As with all diagnostic examination of the bone marrow for cytopenias, material should be collected for cellular immunology, cytogenetics, and clonal analysis of T-cell receptors. Abnormal cytogenetics in the setting of a characteristic marrow for PRCA indicates the myelodysplastic variant of PRCA. If increased lymphocytes or plasma cells are present, they should be polyclonal in acquired immune PRCA. If clonal lymphocytes are present, it suggests PRCA secondary to an associated lymphoproliferative disorder. T-cell-receptor gene rearrangement studies should be performed routinely.17

Parvovirus studies.

In all patients with marrows diagnostic of PRCA, B19 parvovirus testing should be performed. The test of choice is polymerase chain reaction testing on peripheral blood.

Radiologic studies.

In adults with PRCA and no evidence of parvovirus infection or of a disorder associated with secondary PRCA, a computed tomography scan of the chest should be performed to rule out a thymoma, which would have potential therapy implications.


General comments

The treatment of PRCA associated with thymoma, B19 parvovirus infection, ABO-incompatible stem cell transplantation, antibody-mediated inhibition induced by rhEpo, or pregnancy will be discussed later. DBA is typically treated with glucocorticoids, usually prednisone. Hematopoietic stem cell transplantation has also been used in patients unresponsive to glucocorticoids at sustainable doses.25 Myelodysplastic primary PRCA should be treated as appropriate for a myelodysplastic syndrome.5 If the patient is using a medication associated with PRCA, and no other PRCA-associated syndrome is present, a trial of drug discontinuation should be considered. If an infectious disorder associated with PRCA is present, specific treatment of that disorder should be initiated. Similarly, if chronic lymphocytic leukemia, Hodgkin or non-Hodgkin lymphoma, or other lymphoproliferative disorders are complicating PRCA, treatment of those disorders should be initiated.

Otherwise, for primary acquired autoimmune PRCA, PRCA with LGL leukemia, PRCA associated with solid tumors, or secondary PRCA refractory to other therapy, the treatment of choice is immunosuppression. In principle, PRCA secondary to autoimmune/collagen vascular disorders may respond to therapy specific to the management of those disorders. In practice, the treatment of these disorders is usually immunosuppression, and in cases where alternative disease-modulating therapy is available, the patient is usually referred to the hematologist because it was ineffective. The goal of treatment is to attain a normal hemoglobin concentration without any requirement for transfusion; a partial response is attainment of transfusion independence with a low but clinically acceptable hemoglobin concentration.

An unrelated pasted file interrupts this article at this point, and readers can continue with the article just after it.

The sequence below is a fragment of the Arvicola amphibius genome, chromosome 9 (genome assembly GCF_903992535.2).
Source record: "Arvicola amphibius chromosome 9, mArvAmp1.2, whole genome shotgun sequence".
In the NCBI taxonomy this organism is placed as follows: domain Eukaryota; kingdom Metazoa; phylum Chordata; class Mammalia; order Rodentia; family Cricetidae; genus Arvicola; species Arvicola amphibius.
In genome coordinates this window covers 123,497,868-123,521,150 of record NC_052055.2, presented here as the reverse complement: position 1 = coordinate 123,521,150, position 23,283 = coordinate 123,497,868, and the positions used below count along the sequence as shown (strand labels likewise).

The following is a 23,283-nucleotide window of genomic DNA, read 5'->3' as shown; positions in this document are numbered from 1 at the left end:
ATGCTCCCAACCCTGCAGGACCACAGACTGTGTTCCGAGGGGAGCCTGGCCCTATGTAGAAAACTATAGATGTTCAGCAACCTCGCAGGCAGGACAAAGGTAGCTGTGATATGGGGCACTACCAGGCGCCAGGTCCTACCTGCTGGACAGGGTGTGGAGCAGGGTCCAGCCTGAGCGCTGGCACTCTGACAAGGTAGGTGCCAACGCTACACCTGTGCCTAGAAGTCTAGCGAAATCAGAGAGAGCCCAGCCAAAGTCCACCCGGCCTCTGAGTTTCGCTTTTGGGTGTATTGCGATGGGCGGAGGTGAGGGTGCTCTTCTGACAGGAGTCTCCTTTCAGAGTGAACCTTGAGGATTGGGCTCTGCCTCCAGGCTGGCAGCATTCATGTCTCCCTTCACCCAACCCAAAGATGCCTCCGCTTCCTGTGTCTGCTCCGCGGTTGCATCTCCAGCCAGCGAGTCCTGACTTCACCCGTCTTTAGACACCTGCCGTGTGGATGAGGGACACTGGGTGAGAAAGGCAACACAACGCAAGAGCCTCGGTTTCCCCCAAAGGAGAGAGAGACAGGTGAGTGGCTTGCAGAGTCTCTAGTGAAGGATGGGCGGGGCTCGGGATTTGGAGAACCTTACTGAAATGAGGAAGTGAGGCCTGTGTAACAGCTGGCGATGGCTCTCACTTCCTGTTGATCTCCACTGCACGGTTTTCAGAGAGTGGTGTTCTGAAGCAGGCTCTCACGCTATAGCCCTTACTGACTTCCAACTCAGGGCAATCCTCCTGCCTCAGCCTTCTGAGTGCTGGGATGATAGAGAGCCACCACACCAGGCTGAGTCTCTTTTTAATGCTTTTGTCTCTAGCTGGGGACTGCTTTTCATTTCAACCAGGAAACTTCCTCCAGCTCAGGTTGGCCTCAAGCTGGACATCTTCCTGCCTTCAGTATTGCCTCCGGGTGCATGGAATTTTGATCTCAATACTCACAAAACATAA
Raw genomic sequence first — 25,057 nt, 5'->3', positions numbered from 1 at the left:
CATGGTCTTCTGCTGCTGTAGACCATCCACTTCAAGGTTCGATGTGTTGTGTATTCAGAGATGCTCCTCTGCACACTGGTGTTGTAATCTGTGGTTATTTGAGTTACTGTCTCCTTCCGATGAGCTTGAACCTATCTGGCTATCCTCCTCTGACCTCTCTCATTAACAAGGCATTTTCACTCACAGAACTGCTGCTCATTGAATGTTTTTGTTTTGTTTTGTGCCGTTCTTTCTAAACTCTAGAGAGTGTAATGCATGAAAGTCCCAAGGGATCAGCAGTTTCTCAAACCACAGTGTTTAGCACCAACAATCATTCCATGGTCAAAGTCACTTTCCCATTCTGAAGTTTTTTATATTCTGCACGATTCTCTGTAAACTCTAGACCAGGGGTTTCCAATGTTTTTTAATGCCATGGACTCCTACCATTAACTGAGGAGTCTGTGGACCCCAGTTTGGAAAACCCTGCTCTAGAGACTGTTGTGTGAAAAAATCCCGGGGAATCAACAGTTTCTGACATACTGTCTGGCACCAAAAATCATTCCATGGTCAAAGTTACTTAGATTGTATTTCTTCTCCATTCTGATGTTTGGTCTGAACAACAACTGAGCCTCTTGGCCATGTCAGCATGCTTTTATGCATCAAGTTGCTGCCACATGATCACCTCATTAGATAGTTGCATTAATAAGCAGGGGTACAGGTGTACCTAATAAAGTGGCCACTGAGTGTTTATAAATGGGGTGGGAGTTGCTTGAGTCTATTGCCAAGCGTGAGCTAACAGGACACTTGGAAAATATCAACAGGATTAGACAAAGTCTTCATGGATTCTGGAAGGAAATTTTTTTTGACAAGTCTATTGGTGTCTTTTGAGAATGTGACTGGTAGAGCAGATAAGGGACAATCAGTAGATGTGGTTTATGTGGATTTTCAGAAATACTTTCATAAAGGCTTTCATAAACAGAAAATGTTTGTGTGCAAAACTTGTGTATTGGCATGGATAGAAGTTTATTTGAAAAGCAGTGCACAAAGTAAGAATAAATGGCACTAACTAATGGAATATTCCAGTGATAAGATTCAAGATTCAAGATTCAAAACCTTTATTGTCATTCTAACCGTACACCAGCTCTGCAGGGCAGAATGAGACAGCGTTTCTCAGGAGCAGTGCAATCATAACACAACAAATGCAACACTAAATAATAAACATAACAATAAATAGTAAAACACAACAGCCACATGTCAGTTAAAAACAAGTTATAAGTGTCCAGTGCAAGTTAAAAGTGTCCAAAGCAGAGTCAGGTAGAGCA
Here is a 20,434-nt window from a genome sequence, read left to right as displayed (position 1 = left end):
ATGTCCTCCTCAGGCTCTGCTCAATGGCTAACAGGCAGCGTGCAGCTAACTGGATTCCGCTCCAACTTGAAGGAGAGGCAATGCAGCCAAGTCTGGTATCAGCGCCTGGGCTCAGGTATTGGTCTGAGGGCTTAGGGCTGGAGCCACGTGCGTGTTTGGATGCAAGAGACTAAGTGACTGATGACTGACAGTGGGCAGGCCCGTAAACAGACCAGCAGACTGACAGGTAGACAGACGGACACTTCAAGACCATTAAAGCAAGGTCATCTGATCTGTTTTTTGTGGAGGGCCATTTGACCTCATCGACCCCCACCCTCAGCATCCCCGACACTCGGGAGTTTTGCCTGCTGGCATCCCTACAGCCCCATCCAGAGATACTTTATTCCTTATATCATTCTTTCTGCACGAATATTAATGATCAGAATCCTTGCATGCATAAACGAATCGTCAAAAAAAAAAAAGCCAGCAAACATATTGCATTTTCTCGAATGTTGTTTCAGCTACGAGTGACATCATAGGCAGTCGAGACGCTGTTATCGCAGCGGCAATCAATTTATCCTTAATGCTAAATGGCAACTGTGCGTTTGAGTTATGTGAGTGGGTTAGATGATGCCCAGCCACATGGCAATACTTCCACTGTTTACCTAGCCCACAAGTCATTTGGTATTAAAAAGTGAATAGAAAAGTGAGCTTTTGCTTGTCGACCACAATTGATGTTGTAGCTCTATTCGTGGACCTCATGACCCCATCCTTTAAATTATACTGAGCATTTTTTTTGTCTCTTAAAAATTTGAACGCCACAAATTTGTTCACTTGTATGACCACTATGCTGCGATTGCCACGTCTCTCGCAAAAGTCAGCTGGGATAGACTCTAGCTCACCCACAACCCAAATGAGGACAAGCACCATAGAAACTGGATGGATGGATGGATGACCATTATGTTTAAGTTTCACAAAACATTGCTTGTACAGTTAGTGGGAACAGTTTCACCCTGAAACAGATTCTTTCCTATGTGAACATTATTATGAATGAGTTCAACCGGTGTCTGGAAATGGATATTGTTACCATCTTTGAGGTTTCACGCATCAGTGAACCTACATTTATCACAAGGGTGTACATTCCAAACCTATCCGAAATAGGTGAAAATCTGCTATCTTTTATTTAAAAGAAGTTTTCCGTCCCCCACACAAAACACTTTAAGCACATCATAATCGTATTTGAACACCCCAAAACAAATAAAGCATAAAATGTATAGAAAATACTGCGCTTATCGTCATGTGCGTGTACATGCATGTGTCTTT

Table 3 lists pooled data from 4 series evaluating immunosuppressive therapy in PRCA.1,13,26,27 Overall, repeated trials of immunosuppression using a succession of agents can produce a response in approximately 2/3 of patients with PRCA. The traditional immunosuppression approach began with oral corticosteroids, usually prednisone, in doses similar to those used for immune thrombocytopenic purpura (1 mg/kg). Overall, this approach appears to have a 40% response rate. Prednisone is tapered after a response is obtained, or decreased and used in association with another agent if remission is not obtained.

Table 3.

Response of patients with PRCA to immunosuppression

The most effective immunosuppressive agent is cyclosporine A. Its overall response rate of more than 75% is particularly impressive, given that a number of the early series reporting its use consisted largely of patients who had failed a number of therapeutic modalities previously.4,13 Cyclosporine can be considered the agent of choice for immunosuppression in PRCA,1 or it can be considered the second-line agent after corticosteroids. A reasonable starting dose is 6 mg/kg daily. It is sometimes used in association with prednisone 30 mg/day.4 Cyclosporine trough levels should be monitored with target levels of 150 to 250 ng/mL.1 Renal and hepatic function should also be monitored. After normalization of the hemoglobin concentration, cyclosporine can be tapered slowly. Maintenance therapy may be required.14

Cytotoxic agents such as azathioprine or cyclophosphamide (usually in combination with oral corticosteroids) have been used in patients unresponsive to corticosteroids alone, or in patients who do not respond to cyclosporine. The response rate in this context is approximately 40%. Tacrolimus has also been reported to be effective in PRCA and may provide an alternative to cyclosporine,28 but has also been reported as a cause of PRCA (Table 2). Rituximab, a humanized anti-CD20 monoclonal antibody, appears to have some efficacy against primary autoimmune PRCA,29 but is mainly used in PRCA secondary to lymphoproliferative disorders.30 Antithymocyte globulin, in the doses used for treatment of aplastic anemia, has a 50% response rate in primary autoimmune PRCA (Table 3). Modalities used in refractory primary PRCA with relatively low response rates include intravenous immunoglobulin,31 plasma exchange,32 splenectomy,33 and bone marrow transplantation.34